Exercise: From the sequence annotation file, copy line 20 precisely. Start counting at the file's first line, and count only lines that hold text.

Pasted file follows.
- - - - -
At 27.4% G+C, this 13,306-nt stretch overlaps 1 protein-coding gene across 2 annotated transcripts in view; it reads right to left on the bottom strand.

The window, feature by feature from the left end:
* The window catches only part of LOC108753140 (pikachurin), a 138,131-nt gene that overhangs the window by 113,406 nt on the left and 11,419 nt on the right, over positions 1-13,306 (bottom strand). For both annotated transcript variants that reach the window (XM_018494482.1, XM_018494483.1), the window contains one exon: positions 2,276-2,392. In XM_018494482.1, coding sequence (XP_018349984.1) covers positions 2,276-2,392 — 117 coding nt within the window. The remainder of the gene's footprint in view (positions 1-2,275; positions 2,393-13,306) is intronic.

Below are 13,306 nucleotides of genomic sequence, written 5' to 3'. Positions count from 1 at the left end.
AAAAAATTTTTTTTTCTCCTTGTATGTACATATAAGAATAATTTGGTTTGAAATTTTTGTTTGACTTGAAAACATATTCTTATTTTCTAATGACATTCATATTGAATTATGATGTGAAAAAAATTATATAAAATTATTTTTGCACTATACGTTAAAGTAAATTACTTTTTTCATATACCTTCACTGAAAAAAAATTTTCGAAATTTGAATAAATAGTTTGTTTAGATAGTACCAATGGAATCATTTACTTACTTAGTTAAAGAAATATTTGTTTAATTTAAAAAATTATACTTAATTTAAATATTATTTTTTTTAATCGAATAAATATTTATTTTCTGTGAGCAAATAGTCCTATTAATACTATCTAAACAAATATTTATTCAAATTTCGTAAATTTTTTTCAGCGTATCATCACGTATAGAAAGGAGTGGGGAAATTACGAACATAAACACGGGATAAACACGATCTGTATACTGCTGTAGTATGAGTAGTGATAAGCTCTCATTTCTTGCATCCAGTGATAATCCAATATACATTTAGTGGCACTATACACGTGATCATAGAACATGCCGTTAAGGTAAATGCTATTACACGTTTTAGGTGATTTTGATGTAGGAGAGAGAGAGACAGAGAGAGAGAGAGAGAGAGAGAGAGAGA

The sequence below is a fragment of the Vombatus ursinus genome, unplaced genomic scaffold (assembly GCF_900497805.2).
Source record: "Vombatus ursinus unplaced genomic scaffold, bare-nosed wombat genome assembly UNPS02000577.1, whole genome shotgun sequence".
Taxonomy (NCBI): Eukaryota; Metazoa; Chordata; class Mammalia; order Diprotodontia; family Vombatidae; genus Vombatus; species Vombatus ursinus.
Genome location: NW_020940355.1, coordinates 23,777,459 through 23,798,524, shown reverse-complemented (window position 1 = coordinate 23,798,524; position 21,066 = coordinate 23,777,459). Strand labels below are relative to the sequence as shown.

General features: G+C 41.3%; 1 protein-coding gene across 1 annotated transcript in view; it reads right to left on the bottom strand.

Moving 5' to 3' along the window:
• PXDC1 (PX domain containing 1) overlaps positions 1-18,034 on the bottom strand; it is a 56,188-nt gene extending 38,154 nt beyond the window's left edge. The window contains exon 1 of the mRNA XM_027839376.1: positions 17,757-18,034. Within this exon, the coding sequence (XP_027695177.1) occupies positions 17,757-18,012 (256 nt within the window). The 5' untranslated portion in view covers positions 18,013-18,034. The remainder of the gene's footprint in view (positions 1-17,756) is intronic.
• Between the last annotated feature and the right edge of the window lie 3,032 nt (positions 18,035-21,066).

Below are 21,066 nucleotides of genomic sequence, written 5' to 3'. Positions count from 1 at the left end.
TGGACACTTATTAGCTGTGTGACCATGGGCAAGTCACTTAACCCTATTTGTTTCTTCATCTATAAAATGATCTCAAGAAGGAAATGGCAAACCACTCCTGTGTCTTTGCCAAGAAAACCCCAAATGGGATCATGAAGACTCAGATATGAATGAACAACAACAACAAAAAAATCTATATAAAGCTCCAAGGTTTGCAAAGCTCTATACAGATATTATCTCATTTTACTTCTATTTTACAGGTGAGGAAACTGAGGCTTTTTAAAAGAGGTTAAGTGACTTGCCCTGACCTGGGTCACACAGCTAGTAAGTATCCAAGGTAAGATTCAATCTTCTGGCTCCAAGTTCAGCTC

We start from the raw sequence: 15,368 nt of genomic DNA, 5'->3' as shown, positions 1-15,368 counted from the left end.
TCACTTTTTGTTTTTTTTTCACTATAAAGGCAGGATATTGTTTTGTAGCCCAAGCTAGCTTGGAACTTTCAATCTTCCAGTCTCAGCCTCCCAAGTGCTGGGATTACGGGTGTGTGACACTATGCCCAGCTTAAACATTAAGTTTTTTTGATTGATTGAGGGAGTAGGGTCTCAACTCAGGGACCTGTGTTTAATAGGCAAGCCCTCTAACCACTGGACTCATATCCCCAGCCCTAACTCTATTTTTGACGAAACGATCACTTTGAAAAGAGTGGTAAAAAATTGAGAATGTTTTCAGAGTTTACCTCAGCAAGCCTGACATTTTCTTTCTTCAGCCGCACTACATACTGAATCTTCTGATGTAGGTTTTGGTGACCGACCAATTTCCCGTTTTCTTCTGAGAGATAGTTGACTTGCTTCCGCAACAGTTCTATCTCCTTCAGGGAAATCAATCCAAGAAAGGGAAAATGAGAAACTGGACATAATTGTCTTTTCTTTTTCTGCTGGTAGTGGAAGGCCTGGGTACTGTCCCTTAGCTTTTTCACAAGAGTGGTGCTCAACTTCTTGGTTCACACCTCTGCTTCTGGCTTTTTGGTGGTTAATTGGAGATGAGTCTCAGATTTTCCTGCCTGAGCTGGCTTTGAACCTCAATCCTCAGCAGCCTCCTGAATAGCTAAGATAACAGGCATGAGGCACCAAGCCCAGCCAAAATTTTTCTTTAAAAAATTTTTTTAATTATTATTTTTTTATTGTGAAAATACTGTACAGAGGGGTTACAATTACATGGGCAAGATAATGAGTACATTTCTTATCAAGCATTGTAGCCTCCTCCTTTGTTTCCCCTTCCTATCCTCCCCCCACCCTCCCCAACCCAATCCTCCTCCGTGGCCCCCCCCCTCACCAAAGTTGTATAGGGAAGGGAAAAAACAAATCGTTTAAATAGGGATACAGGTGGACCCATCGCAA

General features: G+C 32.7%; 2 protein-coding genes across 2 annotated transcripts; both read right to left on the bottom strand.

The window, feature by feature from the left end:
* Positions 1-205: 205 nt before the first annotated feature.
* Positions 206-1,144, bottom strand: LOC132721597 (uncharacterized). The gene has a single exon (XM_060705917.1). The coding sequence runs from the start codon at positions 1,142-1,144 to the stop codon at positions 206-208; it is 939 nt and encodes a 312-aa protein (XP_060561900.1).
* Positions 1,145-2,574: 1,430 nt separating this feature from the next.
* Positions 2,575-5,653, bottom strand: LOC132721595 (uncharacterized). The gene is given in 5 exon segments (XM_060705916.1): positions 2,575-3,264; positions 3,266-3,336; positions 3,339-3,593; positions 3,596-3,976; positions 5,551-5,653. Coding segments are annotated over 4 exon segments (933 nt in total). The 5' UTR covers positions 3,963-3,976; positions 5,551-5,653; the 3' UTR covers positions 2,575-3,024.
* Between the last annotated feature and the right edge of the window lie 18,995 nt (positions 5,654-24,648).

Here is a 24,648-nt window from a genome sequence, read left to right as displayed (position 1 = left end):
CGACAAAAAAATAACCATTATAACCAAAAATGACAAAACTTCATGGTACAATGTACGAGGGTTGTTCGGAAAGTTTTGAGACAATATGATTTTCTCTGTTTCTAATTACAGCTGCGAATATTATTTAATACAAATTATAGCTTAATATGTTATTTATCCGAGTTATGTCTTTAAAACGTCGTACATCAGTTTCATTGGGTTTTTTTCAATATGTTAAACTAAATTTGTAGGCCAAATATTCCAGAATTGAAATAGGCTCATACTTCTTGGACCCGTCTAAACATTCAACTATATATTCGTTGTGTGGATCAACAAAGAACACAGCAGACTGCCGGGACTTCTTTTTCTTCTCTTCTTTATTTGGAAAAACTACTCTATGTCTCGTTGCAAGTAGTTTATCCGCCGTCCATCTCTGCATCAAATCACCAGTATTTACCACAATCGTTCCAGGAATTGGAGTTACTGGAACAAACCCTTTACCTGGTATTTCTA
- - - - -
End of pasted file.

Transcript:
* Positions 1-205: 205 nt before the first annotated feature.